Pilcher:  I think that pretty much everybody agrees that New York is kind of the heart and soul of independent filmmaking. I'm curious because independents have always been dependent on equity financing; studios are using it more as well. Do you think, from a financial point of view, it's creating more possibilities for filmmakers to be able to choose New York as a location?
Sloss:  I think the answer is (that) equity has gotten smarter, and equity is very sensitive to these subsidies. As a result, at least in part, equity has increased. With more equity competition, it empowers producers to pick and choose and have more control over those aspects of a film. But I do think it's interesting that you say this -- New York is the heart and soul of independent films, but that doesn't necessarily mean it's strictly about shooting in New York. There are films that emanate from New York that are shot in other places. I like to think that New York is where all the independent films (originate) -- whether it's financing, whether it's producers based here, whether it's post done here. New York is popular, but I think other states are really up in production as well.

THR: How does New York fight that?
Corwin:  I don't know that you need to fight it. I love New York City. I think that a lot of the initial creative spark or the seed starts here. If you're shooting partially here, partially somewhere else or somewhere else entirely, New York still gets credit for having birthed it in some way.
Daniels:  I've never shot a film in New York City, but all of them have been conceived from Harlem. I post some of them here.
Sloss:  We point this out to people every year: If you go to (the Sundance Film Festival) and you really parse all those movies, I'd say 70%-80% have a primary nexus to New York. Whether it's Lee living here and producing, or Charlie, or Lydia, or post here or the distributor being here.
Corwin:  If I go to Hollywood and say to a financier or a distributor that I want to make a movie for under $5 million, the general response is --
Daniels:  Not!
Corwin:  "Why would you embark on that endeavor?"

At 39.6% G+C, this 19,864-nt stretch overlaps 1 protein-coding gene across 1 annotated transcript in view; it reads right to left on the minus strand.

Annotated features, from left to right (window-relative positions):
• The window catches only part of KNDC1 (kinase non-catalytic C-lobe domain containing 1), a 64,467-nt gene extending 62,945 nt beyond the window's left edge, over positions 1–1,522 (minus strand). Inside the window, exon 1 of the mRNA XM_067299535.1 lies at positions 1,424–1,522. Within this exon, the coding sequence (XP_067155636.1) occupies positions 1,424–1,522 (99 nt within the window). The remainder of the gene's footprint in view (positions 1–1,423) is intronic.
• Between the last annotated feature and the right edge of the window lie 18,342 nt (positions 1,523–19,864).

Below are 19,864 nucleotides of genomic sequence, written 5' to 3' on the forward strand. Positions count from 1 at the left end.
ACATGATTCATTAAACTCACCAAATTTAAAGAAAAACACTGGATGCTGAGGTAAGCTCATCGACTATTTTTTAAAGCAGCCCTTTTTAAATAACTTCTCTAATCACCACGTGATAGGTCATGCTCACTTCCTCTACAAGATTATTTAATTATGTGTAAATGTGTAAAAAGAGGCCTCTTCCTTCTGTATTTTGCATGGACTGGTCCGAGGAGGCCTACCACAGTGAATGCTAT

Daniels:  Not!
Sloss:  "That's not even a movie."
Corwin:  You don't get that here. I don't know how much this has to do with New York, but it's all mixed together. The only way it works on those kinds of budgets -- the only way you can even hope to do it -- is if you get the talent to share the risks. You get these actors that believe in the material, believe in the filmmaking team and say, "I'm gonna work this scale plus 10 or whatever, and I'm gonna be compensated if the movie succeeds." Otherwise, it's impossible.
Daniels:  It stems from Broadway. It stems from the actor coming to New York City to roll up their sleeves and work. When you think of New York, you think of thespians -- you think of "not the fluff."

THR: Taking your films to festivals like Sundance is crucial to having them seen. So, what's the importance of using sales agents to get them to distributors?
Sloss:  Absolutely critical. I have to recuse myself. I'm biased.
Daniels:  I've learned early on: It's rough out there for a pimp. So, I sell my own movies.
Corwin:  I don't. I like for there to be a layer of people between me and the buyers because then I get to stay the good guy, more or less. Much respect for doing it yourself. It just scares me because I've taken three films to Sundance, and I've sold all three during the festival and have left my pound of flesh. It's a gut-wrenching experience. A weeklong festival feels like a year, and every hour that you don't get an offer --
Daniels:  It's unbearable.
Sloss:  Part of what makes (sales agents) so effective at what we do is that we don't have that detachment from what the filmmakers are feeling. I go through something akin to the same process when the strategy on the sale of a film doesn't execute perfectly. There was a film this year (at Sundance) that almost made me want to get out of the business, and that is (Audience Award and Grand Jury Prize winner, ultimately picked up by Sony Pictures Classics) "Quinceanera."
Daniels:  Unbelievable.
Sloss:  I love that movie. We had a strategy from a year ago about skipping (the Toronto International Film Festival), taking it to Sundance, letting it stay below the radar, letting the audience discover it and present it to the distributors -- and the strategy worked to an absolute T. It couldn't have been more perfect. It took me a month after the festival to find a distributor for it. Two years ago, I would've sold that film for many millions of dollars in a bidding war at Sundance. We also sold "Little Miss Sunshine" (to Fox Searchlight Pictures), which was the exact opposite.